09 Apr 2020   |   Network Updates   |   Update from KTH Royal Institute of Technology
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KTH researcher receives large ERC grant for robotics study


It is now clear that Danica Kragic Jensfelt, Professor of Computer Science, is a recipient of the prestigious research grant, the ERC Advanced Grant. This means that she will receive the equivalent of SEK 27.5 million to distribute over five years of research.

“I’m very proud to be awarded this grant. I would like to thank my colleagues who were involved in the application process and helped it to turn out so well. I’m now looking forward to achieving all of the promised goals together with them,” says Danica Kragic Jensfelt.

The ERC Advanced Grant is a research grant awarded to established researchers with extensive, thorough experience in their respective areas. The award degree for these grants is around 9-10 per cent and for this specific request for proposal, the European Research Council received a total of 1,881 applications and financed 185 projects.

The research funding that Danica Kragic Jensfelt receives will go to the project, Bimanual Manipulation of Rigid and Deformable Objects, BIRD. Here, she and the researchers will study how to get robot hands to function like the human model.

In more detail, the challenge lies in the human interactions with objects taking place without us thinking about it. Here, our senses – such as vision, hearing and feel – collaborate without us reflecting in detail over what is happening. Even if robots today can lift, carry and put down objects, a lot of research remains before their hands can hand wash plates and glasses, button a shirt, cut hair and peel potatoes.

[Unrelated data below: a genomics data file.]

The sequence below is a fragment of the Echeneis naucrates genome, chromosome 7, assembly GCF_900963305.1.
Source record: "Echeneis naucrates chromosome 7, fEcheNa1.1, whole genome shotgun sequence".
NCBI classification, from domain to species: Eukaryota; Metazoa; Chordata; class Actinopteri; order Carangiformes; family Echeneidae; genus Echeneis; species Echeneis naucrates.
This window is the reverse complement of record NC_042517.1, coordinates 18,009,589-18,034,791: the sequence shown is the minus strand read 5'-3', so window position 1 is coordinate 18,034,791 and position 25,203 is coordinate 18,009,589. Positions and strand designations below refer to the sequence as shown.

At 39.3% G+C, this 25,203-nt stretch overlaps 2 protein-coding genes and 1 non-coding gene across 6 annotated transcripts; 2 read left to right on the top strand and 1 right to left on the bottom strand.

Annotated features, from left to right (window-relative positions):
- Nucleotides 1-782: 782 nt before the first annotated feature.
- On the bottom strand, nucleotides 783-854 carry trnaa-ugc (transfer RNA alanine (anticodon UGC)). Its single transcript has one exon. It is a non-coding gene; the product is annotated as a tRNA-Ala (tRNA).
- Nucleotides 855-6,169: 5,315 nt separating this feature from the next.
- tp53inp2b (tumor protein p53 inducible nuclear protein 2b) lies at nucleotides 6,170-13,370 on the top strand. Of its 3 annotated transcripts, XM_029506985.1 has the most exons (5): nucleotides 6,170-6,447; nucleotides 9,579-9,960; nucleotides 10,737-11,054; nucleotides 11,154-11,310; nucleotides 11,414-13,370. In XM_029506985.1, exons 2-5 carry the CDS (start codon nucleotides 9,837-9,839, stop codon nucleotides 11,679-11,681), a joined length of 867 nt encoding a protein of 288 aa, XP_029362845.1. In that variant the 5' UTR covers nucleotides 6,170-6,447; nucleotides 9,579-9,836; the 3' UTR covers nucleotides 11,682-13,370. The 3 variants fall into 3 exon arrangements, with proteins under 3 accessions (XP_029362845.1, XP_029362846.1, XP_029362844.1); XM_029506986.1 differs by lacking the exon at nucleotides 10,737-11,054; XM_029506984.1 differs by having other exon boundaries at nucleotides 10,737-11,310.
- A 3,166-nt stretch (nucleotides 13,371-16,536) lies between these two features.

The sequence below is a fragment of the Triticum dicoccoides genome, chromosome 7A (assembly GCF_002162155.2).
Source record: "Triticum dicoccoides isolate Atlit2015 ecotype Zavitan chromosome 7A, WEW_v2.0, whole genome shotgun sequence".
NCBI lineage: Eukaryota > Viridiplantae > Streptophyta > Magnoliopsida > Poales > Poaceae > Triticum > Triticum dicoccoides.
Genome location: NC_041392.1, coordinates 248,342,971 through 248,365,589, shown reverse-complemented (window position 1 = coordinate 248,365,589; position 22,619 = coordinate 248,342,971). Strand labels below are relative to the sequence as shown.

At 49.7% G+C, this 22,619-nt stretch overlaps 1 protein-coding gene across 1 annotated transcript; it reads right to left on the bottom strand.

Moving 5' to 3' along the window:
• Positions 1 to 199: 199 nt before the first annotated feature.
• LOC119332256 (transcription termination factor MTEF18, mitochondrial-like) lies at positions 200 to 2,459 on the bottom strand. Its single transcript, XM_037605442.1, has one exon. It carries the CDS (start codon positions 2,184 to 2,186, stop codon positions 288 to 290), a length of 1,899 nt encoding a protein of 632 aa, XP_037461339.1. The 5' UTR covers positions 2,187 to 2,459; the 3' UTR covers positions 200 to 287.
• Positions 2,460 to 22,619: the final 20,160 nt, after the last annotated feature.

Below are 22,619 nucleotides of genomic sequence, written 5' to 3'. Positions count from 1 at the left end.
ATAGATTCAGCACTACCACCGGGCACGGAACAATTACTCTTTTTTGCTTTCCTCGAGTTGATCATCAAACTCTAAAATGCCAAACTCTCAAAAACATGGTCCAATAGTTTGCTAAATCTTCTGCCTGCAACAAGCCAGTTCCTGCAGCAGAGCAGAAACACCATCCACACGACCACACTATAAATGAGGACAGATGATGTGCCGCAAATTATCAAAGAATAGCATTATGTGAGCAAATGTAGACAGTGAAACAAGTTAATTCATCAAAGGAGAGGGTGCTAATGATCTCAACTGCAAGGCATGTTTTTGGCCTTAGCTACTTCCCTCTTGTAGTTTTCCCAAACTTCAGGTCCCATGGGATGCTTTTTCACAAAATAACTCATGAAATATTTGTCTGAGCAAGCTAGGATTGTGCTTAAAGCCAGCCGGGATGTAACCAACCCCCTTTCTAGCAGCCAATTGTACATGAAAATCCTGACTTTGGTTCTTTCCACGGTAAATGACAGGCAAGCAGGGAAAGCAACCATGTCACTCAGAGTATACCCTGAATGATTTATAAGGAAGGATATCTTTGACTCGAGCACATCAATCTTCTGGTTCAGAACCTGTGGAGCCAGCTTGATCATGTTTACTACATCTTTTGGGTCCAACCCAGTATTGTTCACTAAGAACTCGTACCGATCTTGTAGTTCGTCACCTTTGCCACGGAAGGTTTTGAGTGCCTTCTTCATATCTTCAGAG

Within the scope of BIRD, the researchers will develop new ways of representing objects and robot hands’ interaction with them. Everything will then be tested carefully, and evaluated.

This is not the first time that Danica Kragic Jensfelt was awarded a grant from the European Research Council. In 2011, she was awarded the ERC Starting Grant, which is a grant that can be applied for by young researchers up to seven years after earning their doctorate.

Text: Peter Ardell

For more information, contact Danica Kragic Jensfelt at danik@kth.se

This article was first published on 6 April by KTH.

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